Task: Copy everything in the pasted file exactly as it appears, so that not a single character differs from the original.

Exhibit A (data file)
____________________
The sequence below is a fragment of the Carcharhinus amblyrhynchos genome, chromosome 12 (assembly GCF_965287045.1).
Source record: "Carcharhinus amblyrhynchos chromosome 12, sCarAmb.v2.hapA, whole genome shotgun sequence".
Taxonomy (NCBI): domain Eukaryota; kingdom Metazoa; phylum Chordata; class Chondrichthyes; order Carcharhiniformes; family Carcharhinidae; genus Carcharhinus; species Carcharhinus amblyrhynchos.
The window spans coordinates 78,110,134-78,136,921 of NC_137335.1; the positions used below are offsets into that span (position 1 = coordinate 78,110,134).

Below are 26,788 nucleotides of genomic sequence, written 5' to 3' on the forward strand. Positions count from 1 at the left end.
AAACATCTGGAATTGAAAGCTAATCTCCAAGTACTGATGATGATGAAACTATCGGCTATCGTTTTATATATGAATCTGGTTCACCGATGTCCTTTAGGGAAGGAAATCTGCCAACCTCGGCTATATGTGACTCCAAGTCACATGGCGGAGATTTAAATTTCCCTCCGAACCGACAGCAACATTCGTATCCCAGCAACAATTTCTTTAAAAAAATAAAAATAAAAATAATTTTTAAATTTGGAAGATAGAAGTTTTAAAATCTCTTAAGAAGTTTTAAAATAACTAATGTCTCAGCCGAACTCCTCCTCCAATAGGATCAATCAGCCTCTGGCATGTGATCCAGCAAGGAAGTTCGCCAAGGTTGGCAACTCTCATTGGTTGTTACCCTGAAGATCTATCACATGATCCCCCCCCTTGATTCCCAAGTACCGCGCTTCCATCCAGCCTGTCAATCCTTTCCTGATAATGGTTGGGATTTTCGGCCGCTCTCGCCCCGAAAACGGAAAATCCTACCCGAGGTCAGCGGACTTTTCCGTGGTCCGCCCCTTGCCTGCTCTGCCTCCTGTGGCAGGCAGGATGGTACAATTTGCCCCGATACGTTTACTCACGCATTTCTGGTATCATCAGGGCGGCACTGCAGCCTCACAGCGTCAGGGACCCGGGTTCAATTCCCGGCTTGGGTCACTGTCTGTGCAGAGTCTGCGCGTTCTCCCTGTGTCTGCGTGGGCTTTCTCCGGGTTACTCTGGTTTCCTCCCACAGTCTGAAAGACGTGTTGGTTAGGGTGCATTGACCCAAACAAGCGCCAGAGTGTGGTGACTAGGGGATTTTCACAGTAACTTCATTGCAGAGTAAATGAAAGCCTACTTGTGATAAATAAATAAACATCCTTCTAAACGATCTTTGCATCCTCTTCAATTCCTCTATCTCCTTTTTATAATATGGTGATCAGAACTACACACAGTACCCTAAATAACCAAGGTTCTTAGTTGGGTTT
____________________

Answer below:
The sequence below is a fragment of the Carcharhinus amblyrhynchos genome, chromosome 12 (assembly GCF_965287045.1).
Source record: "Carcharhinus amblyrhynchos chromosome 12, sCarAmb.v2.hapA, whole genome shotgun sequence".
Taxonomy (NCBI): domain Eukaryota; kingdom Metazoa; phylum Chordata; class Chondrichthyes; order Carcharhiniformes; family Carcharhinidae; genus Carcharhinus; species Carcharhinus amblyrhynchos.
The window spans coordinates 78,110,134-78,136,921 of NC_137335.1; the positions used below are offsets into that span (position 1 = coordinate 78,110,134).

Below are 26,788 nucleotides of genomic sequence, written 5' to 3' on the forward strand. Positions count from 1 at the left end.
AAACATCTGGAATTGAAAGCTAATCTCCAAGTACTGATGATGATGAAACTATCGGCTATCGTTTTATATATGAATCTGGTTCACCGATGTCCTTTAGGGAAGGAAATCTGCCAACCTCGGCTATATGTGACTCCAAGTCACATGGCGGAGATTTAAATTTCCCTCCGAACCGACAGCAACATTCGTATCCCAGCAACAATTTCTTTAAAAAAATAAAAATAAAAATAATTTTTAAATTTGGAAGATAGAAGTTTTAAAATCTCTTAAGAAGTTTTAAAATAACTAATGTCTCAGCCGAACTCCTCCTCCAATAGGATCAATCAGCCTCTGGCATGTGATCCAGCAAGGAAGTTCGCCAAGGTTGGCAACTCTCATTGGTTGTTACCCTGAAGATCTATCACATGATCCCCCCCCTTGATTCCCAAGTACCGCGCTTCCATCCAGCCTGTCAATCCTTTCCTGATAATGGTTGGGATTTTCGGCCGCTCTCGCCCCGAAAACGGAAAATCCTACCCGAGGTCAGCGGACTTTTCCGTGGTCCGCCCCTTGCCTGCTCTGCCTCCTGTGGCAGGCAGGATGGTACAATTTGCCCCGATACGTTTACTCACGCATTTCTGGTATCATCAGGGCGGCACTGCAGCCTCACAGCGTCAGGGACCCGGGTTCAATTCCCGGCTTGGGTCACTGTCTGTGCAGAGTCTGCGCGTTCTCCCTGTGTCTGCGTGGGCTTTCTCCGGGTTACTCTGGTTTCCTCCCACAGTCTGAAAGACGTGTTGGTTAGGGTGCATTGACCCAAACAAGCGCCAGAGTGTGGTGACTAGGGGATTTTCACAGTAACTTCATTGCAGAGTAAATGAAAGCCTACTTGTGATAAATAAATAAACATCCTTCTAAACGATCTTTGCATCCTCTTCAATTCCTCTATCTCCTTTTTATAATATGGTGATCAGAACTACACACAGTACCCTAAATAACCAAGGTTCTTAGTTGGGTTT